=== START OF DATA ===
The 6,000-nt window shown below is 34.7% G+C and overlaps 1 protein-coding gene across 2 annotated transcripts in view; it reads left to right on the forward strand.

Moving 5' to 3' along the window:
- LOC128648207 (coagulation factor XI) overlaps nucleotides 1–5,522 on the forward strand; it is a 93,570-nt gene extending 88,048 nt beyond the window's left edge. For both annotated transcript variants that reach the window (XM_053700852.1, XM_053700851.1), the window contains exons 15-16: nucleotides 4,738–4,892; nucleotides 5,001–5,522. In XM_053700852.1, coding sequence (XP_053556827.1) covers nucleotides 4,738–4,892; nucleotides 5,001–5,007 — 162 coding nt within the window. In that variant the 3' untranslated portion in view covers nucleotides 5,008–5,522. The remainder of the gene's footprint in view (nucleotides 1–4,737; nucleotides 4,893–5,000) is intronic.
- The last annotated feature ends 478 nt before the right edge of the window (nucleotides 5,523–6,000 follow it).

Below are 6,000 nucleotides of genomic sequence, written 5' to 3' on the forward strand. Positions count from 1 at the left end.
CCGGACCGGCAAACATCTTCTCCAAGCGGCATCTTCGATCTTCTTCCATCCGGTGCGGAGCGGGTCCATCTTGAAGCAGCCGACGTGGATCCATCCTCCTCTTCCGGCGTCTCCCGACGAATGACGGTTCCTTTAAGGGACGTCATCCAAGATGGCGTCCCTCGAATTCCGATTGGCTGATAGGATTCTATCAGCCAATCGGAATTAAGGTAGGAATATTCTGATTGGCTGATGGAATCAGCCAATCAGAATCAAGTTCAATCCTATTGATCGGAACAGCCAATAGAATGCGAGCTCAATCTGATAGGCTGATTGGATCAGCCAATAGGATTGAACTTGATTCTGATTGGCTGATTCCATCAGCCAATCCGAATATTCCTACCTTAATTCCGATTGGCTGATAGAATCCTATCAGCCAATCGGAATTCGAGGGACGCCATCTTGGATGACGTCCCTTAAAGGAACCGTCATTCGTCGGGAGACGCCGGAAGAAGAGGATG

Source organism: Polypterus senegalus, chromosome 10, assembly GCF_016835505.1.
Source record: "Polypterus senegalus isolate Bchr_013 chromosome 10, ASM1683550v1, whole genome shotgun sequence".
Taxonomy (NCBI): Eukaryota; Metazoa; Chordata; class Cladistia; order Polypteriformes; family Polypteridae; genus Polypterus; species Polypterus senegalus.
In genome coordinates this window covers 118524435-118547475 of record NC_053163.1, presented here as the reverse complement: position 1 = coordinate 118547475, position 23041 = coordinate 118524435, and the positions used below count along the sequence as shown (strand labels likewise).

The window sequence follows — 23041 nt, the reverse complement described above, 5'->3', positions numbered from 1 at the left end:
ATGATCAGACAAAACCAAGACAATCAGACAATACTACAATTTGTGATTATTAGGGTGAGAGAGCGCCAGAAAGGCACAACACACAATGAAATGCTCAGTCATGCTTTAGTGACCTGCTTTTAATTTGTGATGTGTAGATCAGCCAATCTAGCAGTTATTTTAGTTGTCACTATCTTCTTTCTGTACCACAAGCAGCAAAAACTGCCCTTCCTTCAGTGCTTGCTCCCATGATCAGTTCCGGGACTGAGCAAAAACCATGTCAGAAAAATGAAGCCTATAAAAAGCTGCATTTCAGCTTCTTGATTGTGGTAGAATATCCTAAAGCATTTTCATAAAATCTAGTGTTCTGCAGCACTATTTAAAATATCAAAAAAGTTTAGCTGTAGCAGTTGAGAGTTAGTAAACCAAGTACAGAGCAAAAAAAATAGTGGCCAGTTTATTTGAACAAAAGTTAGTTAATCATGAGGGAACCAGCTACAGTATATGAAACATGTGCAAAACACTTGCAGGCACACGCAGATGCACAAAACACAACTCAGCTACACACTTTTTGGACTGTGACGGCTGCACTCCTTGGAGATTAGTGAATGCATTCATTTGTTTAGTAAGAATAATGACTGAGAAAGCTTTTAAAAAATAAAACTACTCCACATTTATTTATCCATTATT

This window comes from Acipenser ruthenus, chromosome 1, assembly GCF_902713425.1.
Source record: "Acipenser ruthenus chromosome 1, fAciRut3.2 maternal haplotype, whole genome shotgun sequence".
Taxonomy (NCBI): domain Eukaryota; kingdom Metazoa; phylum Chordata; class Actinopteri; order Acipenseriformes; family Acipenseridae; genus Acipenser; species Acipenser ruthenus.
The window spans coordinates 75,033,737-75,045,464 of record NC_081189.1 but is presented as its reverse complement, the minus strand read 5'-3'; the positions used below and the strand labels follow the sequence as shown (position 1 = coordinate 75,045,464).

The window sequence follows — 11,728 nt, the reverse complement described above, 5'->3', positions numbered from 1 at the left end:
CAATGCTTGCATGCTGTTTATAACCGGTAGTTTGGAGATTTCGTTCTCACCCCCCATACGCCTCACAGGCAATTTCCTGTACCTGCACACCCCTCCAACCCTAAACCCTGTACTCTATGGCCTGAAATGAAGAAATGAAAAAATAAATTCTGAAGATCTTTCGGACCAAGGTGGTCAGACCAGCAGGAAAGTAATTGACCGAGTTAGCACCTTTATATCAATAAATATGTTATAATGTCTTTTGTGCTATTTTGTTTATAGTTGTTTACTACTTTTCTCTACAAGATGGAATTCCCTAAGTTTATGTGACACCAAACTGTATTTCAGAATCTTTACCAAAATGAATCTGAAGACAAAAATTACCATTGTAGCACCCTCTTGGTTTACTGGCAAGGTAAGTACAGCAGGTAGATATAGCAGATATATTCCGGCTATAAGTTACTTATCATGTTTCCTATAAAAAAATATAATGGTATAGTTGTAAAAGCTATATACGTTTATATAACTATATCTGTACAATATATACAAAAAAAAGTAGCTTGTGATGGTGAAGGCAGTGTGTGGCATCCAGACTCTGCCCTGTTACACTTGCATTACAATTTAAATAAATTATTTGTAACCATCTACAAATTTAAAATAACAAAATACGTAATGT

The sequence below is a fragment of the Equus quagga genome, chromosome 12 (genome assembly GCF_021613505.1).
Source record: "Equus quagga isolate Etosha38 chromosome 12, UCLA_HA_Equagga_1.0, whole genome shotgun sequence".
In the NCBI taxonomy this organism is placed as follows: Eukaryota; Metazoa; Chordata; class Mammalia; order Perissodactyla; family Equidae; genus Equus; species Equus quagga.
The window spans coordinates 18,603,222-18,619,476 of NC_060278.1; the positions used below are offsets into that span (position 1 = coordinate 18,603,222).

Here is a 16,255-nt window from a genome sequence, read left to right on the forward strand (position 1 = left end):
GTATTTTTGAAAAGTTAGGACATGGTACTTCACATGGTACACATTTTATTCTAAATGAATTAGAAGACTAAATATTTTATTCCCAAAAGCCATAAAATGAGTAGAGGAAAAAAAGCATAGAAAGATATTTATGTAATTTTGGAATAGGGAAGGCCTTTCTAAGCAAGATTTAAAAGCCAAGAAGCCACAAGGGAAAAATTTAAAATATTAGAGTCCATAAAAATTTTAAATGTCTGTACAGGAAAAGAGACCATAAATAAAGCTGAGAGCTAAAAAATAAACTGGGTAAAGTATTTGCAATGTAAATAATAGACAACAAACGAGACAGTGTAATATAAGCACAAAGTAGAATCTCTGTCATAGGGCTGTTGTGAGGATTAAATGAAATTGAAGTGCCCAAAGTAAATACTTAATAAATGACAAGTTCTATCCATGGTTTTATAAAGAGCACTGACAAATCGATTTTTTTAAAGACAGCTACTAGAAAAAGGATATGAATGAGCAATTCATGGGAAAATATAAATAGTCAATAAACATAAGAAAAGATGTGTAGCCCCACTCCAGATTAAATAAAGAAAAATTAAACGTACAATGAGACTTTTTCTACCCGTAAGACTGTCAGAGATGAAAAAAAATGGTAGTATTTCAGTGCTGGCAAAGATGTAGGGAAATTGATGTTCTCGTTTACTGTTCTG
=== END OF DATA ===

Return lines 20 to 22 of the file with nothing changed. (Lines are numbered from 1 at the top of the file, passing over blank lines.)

Source record: "Equus quagga isolate Etosha38 chromosome 12, UCLA_HA_Equagga_1.0, whole genome shotgun sequence".
In the NCBI taxonomy this organism is placed as follows: Eukaryota; Metazoa; Chordata; class Mammalia; order Perissodactyla; family Equidae; genus Equus; species Equus quagga.
The window spans coordinates 18,603,222-18,619,476 of NC_060278.1; the positions used below are offsets into that span (position 1 = coordinate 18,603,222).